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Cingular 06-07-2016 08:53 PM

Capture formats, compression, 10-bit vs. 8-bit in Premiere CS5.5?
I understand why people choose a capture that is less than 8 bit or 10 bit. Visually, it is hard to distinguish from a good compression format like DVCPRO50. Also, popular frame synchronizers like the Data-video TBC-1000 only process at 8-bit. Also, some capture methods do not offer uncompressed.

My argument for 8-bit or 10 bit capture has to do with the complexities of compression. If you capture at 10 bit and then compress to a H.264 youtube SD file a lot is lost. What are some good compression standards to choose when exporting a file from Adobe Premiere?

The thread below mentions, Huffyuv AVI, which is an old standard, which means that it might need to be re-encoded to a different standard sooner than a more recent compression standard. HuvvyHV also requires more technical knowledge of compression as it is not listed anywhere in Adobe Premiere exporting options and all the online references point to the fact that is quite old. H.264 varies in quality according to which on you pick. An example is “Youtube SD h.264” which is obviously not the best choice even though it is H.264.

My argument is to capture in 8 bit or 10 bit and then compress if and when you need a smaller file size or for redundant copies to back up your 8/10bit originals. You can get about 8 hours of 10 bit on a 1TB hard drive which is $50.00 and if you purchase a larger drive less. This comes down to about $12.50 per two hours, which is less than one of those nicer DVCPRO tapes and closer to the cost of a “premium” VHS tape. If you capture to DVCPRO50 for example, that is a great compression standard, but if you later need to change standards a few times over the years I think you loose something every time you re-encode the video?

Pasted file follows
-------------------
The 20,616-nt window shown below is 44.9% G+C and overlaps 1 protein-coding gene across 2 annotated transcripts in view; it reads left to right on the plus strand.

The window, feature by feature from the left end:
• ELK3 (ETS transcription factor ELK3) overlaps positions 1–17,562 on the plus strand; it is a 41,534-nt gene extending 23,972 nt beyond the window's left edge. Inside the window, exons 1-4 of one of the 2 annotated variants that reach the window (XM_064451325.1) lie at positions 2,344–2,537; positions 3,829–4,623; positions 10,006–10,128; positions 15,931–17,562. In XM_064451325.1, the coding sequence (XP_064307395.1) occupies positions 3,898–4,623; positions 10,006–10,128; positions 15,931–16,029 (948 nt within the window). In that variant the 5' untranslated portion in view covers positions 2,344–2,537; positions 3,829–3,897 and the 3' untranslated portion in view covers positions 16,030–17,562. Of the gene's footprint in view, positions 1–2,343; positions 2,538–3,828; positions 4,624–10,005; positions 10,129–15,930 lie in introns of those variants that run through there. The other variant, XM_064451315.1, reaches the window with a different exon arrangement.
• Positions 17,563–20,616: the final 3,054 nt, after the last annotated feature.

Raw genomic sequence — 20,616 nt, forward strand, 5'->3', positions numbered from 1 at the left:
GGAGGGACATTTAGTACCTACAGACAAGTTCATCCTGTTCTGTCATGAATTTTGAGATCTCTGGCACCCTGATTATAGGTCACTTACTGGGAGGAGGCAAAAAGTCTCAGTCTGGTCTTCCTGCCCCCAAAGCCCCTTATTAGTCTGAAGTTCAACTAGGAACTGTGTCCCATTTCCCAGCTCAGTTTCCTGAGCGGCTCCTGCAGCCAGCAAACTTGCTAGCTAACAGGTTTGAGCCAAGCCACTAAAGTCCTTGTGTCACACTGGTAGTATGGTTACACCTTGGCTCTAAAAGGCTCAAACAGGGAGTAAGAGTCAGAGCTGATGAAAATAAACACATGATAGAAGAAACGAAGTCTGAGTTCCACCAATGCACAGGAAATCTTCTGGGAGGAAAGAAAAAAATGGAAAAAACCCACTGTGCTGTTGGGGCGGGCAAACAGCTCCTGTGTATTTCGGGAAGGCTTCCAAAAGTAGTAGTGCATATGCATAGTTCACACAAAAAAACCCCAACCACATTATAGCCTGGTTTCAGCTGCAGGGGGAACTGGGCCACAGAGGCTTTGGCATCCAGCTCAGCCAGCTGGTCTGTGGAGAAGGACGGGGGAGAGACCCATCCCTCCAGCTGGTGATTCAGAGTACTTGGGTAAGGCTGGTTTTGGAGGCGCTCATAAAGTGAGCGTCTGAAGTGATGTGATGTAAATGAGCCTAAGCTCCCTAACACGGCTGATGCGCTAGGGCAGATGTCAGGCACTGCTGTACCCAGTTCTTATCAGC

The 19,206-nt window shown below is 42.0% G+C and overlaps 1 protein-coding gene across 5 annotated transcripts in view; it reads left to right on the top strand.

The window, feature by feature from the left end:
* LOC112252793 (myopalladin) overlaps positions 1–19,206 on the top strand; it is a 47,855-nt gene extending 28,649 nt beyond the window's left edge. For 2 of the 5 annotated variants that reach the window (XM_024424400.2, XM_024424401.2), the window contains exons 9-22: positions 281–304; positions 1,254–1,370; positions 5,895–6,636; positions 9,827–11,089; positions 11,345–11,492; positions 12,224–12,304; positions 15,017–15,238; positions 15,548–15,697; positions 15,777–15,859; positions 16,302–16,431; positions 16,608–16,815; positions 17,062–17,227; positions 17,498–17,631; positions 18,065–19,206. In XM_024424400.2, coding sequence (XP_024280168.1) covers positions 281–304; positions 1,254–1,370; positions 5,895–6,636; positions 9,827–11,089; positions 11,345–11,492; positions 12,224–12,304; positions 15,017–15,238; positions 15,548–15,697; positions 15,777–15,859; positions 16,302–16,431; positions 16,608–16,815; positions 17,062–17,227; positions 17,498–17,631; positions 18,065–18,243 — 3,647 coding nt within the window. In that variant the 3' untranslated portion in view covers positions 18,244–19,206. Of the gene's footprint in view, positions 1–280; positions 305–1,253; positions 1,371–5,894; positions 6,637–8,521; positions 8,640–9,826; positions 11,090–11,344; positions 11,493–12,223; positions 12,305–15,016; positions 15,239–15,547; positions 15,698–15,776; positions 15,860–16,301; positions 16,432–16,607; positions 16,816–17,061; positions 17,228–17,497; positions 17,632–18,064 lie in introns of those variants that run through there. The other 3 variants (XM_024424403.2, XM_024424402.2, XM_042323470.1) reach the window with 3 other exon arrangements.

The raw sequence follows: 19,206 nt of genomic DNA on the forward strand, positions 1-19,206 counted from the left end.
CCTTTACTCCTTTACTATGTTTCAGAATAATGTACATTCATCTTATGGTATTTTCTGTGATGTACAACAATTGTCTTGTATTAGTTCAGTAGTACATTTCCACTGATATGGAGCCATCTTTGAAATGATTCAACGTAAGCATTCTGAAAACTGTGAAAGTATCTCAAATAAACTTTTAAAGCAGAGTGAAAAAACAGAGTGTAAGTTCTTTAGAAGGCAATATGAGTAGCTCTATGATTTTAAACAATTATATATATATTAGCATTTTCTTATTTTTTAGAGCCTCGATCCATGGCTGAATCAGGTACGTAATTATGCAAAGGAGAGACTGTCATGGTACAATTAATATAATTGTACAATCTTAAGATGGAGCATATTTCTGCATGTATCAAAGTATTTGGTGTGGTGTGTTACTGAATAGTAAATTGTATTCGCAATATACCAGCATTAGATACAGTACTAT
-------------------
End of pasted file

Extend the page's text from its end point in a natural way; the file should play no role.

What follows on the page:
Does anyone have any idea which types of compression to export with Premiere CS5.5 that would be acceptable to the average consumer? These days people are generally content with garbage, they get garbage images from their cell phones, we get garbage voice quality, slow and inefficient internet, and who knows what other troubles from do-everything cell phones. This means that the average person just wants to see an image. How do you get to that standard with Premiere CS5.5? I see the MPEG-2 option, but which H.264? Are there any others that are acceptable?

Also, I thought that it is better to capture in 8 bit or 10 bit and then use compression than to capture straight to a compression method. Perhaps this is in part because it is better to edit in 8 or 10 bit than a lesser format but with VHS signal quality maybe that does not matter?

Here are other references from this site that talk about capture formats:

bilbofett 06-07-2016 11:15 PM

HuffYUV and Lagarith and UTVideo are all lossless codecs. This means you will lose absolutely nothing when its compressed during capture.
IMO you cannot purchase a capture card that does "less" than 8-bit. Are there 6-bit or 4-bit capture cards? :)